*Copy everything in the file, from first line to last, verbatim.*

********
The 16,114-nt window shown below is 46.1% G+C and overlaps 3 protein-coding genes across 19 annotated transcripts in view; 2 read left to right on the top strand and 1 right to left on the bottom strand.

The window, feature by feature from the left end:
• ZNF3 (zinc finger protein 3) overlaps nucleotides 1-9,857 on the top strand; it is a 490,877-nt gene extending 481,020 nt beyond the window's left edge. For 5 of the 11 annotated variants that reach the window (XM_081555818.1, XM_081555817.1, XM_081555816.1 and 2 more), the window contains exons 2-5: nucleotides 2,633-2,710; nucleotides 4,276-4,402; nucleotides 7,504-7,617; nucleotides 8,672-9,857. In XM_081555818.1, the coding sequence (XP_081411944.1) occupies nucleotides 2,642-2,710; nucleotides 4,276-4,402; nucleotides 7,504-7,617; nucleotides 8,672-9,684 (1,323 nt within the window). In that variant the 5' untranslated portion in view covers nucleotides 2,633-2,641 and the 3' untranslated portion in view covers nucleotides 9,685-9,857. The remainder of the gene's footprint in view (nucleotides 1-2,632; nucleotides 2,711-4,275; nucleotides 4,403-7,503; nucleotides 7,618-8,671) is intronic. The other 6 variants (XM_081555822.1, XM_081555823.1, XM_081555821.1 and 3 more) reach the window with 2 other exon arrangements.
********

The 16,114-nt window shown below is 46.1% G+C and overlaps 3 protein-coding genes across 19 annotated transcripts in view; 2 read left to right on the top strand and 1 right to left on the bottom strand.

The window, feature by feature from the left end:
• ZNF3 (zinc finger protein 3) overlaps nucleotides 1-9,857 on the top strand; it is a 490,877-nt gene extending 481,020 nt beyond the window's left edge. For 5 of the 11 annotated variants that reach the window (XM_081555818.1, XM_081555817.1, XM_081555816.1 and 2 more), the window contains exons 2-5: nucleotides 2,633-2,710; nucleotides 4,276-4,402; nucleotides 7,504-7,617; nucleotides 8,672-9,857. In XM_081555818.1, the coding sequence (XP_081411944.1) occupies nucleotides 2,642-2,710; nucleotides 4,276-4,402; nucleotides 7,504-7,617; nucleotides 8,672-9,684 (1,323 nt within the window). In that variant the 5' untranslated portion in view covers nucleotides 2,633-2,641 and the 3' untranslated portion in view covers nucleotides 9,685-9,857. The remainder of the gene's footprint in view (nucleotides 1-2,632; nucleotides 2,711-4,275; nucleotides 4,403-7,503; nucleotides 7,618-8,671) is intronic. The other 6 variants (XM_081555822.1, XM_081555823.1, XM_081555821.1 and 3 more) reach the window with 2 other exon arrangements.